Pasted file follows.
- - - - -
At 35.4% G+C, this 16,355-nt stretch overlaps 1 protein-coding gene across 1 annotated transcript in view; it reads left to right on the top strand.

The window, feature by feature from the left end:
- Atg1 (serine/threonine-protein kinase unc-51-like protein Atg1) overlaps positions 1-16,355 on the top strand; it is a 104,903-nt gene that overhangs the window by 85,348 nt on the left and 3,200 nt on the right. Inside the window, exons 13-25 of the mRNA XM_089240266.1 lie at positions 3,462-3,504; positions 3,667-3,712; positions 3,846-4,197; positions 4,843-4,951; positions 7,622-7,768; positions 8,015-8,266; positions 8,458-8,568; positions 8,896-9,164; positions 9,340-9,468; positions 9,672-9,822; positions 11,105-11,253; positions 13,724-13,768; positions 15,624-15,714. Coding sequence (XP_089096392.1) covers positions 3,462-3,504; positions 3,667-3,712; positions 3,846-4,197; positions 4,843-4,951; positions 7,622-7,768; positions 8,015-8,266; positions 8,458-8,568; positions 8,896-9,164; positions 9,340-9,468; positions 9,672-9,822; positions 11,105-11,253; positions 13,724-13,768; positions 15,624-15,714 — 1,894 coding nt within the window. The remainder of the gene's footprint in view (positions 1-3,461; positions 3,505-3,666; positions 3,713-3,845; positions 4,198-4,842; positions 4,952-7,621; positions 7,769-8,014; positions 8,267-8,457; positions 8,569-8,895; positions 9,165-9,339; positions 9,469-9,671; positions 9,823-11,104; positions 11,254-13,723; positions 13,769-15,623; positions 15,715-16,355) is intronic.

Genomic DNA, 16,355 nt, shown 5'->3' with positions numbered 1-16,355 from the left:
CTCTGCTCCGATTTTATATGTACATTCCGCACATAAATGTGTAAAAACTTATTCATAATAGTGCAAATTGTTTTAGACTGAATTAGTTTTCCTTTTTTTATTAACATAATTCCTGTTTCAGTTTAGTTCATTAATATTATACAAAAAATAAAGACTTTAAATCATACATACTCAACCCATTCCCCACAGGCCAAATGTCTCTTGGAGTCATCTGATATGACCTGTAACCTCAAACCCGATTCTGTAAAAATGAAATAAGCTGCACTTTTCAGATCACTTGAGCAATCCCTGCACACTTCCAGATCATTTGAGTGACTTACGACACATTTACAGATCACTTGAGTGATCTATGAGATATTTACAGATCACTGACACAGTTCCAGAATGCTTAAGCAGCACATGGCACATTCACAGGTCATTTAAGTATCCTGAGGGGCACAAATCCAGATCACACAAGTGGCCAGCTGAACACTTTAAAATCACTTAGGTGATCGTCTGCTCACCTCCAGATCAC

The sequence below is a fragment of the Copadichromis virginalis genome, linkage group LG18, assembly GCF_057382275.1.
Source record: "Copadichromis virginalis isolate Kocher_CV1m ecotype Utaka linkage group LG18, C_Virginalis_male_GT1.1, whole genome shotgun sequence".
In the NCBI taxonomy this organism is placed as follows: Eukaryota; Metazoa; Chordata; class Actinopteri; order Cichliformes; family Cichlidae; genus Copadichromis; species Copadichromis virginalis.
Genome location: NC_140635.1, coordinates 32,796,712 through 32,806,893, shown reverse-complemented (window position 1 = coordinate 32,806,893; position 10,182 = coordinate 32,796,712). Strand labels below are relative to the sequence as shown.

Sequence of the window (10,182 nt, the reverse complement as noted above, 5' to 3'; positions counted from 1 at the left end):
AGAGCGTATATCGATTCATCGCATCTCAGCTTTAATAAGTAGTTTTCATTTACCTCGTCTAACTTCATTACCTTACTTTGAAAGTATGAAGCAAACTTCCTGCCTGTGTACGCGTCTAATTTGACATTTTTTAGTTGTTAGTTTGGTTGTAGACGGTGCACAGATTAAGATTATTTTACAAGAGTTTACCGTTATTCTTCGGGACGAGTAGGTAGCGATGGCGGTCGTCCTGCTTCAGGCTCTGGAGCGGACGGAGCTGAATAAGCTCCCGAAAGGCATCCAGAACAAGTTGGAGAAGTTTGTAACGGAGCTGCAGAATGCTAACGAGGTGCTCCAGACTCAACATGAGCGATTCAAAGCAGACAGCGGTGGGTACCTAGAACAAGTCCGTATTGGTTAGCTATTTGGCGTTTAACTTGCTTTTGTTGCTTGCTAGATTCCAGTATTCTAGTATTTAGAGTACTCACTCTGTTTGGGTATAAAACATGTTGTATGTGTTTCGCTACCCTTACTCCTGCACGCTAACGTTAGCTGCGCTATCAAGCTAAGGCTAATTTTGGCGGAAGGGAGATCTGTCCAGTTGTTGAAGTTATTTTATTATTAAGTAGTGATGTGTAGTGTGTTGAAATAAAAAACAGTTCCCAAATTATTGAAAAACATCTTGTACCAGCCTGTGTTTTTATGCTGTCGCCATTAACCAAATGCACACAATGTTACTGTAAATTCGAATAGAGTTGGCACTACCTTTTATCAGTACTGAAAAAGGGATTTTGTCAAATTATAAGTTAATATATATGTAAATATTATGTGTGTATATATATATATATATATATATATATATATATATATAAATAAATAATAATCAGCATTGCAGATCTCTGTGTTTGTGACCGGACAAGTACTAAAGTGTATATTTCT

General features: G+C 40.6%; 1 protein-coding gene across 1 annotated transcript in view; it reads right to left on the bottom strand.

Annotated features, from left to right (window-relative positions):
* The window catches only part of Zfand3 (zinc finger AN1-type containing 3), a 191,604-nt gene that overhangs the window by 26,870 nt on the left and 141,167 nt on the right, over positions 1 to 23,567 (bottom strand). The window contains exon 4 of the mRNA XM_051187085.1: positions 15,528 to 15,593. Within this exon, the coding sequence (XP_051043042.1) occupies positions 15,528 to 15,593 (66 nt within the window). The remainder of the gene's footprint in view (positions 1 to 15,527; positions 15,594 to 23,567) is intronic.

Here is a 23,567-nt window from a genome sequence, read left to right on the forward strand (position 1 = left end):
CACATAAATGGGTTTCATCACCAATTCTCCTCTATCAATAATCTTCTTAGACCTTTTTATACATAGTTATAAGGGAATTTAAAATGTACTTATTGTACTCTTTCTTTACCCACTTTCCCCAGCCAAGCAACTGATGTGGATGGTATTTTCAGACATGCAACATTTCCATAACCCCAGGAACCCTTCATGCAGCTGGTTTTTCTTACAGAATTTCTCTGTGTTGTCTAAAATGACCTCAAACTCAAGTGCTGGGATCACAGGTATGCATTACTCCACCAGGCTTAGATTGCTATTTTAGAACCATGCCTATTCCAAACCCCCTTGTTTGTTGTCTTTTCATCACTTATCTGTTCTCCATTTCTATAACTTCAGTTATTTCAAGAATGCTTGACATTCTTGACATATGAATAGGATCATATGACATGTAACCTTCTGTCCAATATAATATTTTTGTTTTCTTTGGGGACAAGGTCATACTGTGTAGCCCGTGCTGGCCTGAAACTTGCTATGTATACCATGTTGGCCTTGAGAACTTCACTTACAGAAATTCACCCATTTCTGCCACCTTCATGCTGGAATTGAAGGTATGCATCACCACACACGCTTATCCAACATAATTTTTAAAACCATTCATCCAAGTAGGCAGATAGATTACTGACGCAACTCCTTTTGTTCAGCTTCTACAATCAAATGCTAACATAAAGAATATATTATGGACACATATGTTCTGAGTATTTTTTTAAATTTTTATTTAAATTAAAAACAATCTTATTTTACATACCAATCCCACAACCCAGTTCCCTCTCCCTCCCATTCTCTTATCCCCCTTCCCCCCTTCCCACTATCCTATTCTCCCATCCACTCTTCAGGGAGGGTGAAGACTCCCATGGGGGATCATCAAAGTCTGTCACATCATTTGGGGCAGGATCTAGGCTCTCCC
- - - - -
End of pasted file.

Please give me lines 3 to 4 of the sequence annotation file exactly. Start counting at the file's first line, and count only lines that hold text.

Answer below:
- Atg1 (serine/threonine-protein kinase unc-51-like protein Atg1) overlaps positions 1-16,355 on the top strand; it is a 104,903-nt gene that overhangs the window by 85,348 nt on the left and 3,200 nt on the right. Inside the window, exons 13-25 of the mRNA XM_089240266.1 lie at positions 3,462-3,504; positions 3,667-3,712; positions 3,846-4,197; positions 4,843-4,951; positions 7,622-7,768; positions 8,015-8,266; positions 8,458-8,568; positions 8,896-9,164; positions 9,340-9,468; positions 9,672-9,822; positions 11,105-11,253; positions 13,724-13,768; positions 15,624-15,714. Coding sequence (XP_089096392.1) covers positions 3,462-3,504; positions 3,667-3,712; positions 3,846-4,197; positions 4,843-4,951; positions 7,622-7,768; positions 8,015-8,266; positions 8,458-8,568; positions 8,896-9,164; positions 9,340-9,468; positions 9,672-9,822; positions 11,105-11,253; positions 13,724-13,768; positions 15,624-15,714 — 1,894 coding nt within the window. The remainder of the gene's footprint in view (positions 1-3,461; positions 3,505-3,666; positions 3,713-3,845; positions 4,198-4,842; positions 4,952-7,621; positions 7,769-8,014; positions 8,267-8,457; positions 8,569-8,895; positions 9,165-9,339; positions 9,469-9,671; positions 9,823-11,104; positions 11,254-13,723; positions 13,769-15,623; positions 15,715-16,355) is intronic.

Genomic DNA, 16,355 nt, shown 5'->3' with positions numbered 1-16,355 from the left: